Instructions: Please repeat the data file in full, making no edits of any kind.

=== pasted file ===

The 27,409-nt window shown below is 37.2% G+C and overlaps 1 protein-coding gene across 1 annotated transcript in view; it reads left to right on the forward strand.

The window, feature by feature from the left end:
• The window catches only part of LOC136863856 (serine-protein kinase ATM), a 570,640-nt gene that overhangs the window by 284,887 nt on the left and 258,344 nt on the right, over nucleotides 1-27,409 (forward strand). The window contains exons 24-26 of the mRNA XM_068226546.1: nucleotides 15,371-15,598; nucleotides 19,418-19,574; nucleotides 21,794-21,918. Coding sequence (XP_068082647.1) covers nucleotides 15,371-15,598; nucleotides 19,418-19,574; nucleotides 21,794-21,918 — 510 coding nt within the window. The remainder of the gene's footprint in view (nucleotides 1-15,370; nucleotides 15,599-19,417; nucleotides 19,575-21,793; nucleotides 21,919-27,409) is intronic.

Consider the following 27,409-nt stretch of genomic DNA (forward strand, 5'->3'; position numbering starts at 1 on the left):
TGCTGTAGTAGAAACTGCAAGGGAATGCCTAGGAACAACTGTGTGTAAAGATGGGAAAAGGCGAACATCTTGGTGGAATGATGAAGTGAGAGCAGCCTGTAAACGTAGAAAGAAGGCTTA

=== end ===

The 27,409-nt window shown below is 37.2% G+C and overlaps 1 protein-coding gene across 1 annotated transcript in view; it reads left to right on the forward strand.

The window, feature by feature from the left end:
• The window catches only part of LOC136863856 (serine-protein kinase ATM), a 570,640-nt gene that overhangs the window by 284,887 nt on the left and 258,344 nt on the right, over nucleotides 1-27,409 (forward strand). The window contains exons 24-26 of the mRNA XM_068226546.1: nucleotides 15,371-15,598; nucleotides 19,418-19,574; nucleotides 21,794-21,918. Coding sequence (XP_068082647.1) covers nucleotides 15,371-15,598; nucleotides 19,418-19,574; nucleotides 21,794-21,918 — 510 coding nt within the window. The remainder of the gene's footprint in view (nucleotides 1-15,370; nucleotides 15,599-19,417; nucleotides 19,575-21,793; nucleotides 21,919-27,409) is intronic.

Consider the following 27,409-nt stretch of genomic DNA (forward strand, 5'->3'; position numbering starts at 1 on the left):
TGCTGTAGTAGAAACTGCAAGGGAATGCCTAGGAACAACTGTGTGTAAAGATGGGAAAAGGCGAACATCTTGGTGGAATGATGAAGTGAGAGCAGCCTGTAAACGTAGAAAGAAGGCTTA